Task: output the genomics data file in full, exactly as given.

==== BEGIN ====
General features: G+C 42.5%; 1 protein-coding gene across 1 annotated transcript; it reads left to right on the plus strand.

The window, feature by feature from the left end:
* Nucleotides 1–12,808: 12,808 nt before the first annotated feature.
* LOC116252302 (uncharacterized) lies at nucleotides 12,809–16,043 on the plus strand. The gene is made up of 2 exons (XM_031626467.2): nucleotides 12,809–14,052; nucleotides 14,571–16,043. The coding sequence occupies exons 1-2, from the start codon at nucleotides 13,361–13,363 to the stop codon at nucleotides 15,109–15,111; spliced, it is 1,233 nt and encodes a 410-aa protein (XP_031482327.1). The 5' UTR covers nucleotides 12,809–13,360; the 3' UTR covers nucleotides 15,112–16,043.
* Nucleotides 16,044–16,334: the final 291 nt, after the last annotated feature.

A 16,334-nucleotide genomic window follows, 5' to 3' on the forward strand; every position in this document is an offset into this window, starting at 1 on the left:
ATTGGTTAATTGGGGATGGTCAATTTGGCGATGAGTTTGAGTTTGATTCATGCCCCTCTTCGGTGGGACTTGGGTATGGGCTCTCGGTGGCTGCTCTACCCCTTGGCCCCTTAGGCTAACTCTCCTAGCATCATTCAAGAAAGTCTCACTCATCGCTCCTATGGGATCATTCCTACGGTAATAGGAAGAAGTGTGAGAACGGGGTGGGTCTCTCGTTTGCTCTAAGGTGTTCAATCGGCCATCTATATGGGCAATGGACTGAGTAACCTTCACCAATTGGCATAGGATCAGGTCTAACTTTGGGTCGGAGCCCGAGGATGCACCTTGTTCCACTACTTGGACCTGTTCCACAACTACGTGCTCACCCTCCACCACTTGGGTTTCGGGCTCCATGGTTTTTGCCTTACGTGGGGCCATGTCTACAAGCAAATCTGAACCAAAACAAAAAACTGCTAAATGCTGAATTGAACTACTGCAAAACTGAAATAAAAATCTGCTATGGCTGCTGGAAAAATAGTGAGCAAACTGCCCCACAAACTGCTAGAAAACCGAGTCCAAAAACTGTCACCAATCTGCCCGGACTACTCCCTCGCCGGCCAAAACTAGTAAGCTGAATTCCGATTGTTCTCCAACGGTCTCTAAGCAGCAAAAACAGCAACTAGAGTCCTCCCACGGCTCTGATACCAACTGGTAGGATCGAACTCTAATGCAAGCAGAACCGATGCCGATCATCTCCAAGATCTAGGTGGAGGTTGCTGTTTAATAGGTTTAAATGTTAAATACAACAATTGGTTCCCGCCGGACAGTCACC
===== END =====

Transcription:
General features: G+C 42.5%; 1 protein-coding gene across 1 annotated transcript; it reads left to right on the plus strand.

The window, feature by feature from the left end:
* Nucleotides 1–12,808: 12,808 nt before the first annotated feature.
* LOC116252302 (uncharacterized) lies at nucleotides 12,809–16,043 on the plus strand. The gene is made up of 2 exons (XM_031626467.2): nucleotides 12,809–14,052; nucleotides 14,571–16,043. The coding sequence occupies exons 1-2, from the start codon at nucleotides 13,361–13,363 to the stop codon at nucleotides 15,109–15,111; spliced, it is 1,233 nt and encodes a 410-aa protein (XP_031482327.1). The 5' UTR covers nucleotides 12,809–13,360; the 3' UTR covers nucleotides 15,112–16,043.
* Nucleotides 16,044–16,334: the final 291 nt, after the last annotated feature.

A 16,334-nucleotide genomic window follows, 5' to 3' on the forward strand; every position in this document is an offset into this window, starting at 1 on the left:
ATTGGTTAATTGGGGATGGTCAATTTGGCGATGAGTTTGAGTTTGATTCATGCCCCTCTTCGGTGGGACTTGGGTATGGGCTCTCGGTGGCTGCTCTACCCCTTGGCCCCTTAGGCTAACTCTCCTAGCATCATTCAAGAAAGTCTCACTCATCGCTCCTATGGGATCATTCCTACGGTAATAGGAAGAAGTGTGAGAACGGGGTGGGTCTCTCGTTTGCTCTAAGGTGTTCAATCGGCCATCTATATGGGCAATGGACTGAGTAACCTTCACCAATTGGCATAGGATCAGGTCTAACTTTGGGTCGGAGCCCGAGGATGCACCTTGTTCCACTACTTGGACCTGTTCCACAACTACGTGCTCACCCTCCACCACTTGGGTTTCGGGCTCCATGGTTTTTGCCTTACGTGGGGCCATGTCTACAAGCAAATCTGAACCAAAACAAAAAACTGCTAAATGCTGAATTGAACTACTGCAAAACTGAAATAAAAATCTGCTATGGCTGCTGGAAAAATAGTGAGCAAACTGCCCCACAAACTGCTAGAAAACCGAGTCCAAAAACTGTCACCAATCTGCCCGGACTACTCCCTCGCCGGCCAAAACTAGTAAGCTGAATTCCGATTGTTCTCCAACGGTCTCTAAGCAGCAAAAACAGCAACTAGAGTCCTCCCACGGCTCTGATACCAACTGGTAGGATCGAACTCTAATGCAAGCAGAACCGATGCCGATCATCTCCAAGATCTAGGTGGAGGTTGCTGTTTAATAGGTTTAAATGTTAAATACAACAATTGGTTCCCGCCGGACAGTCACC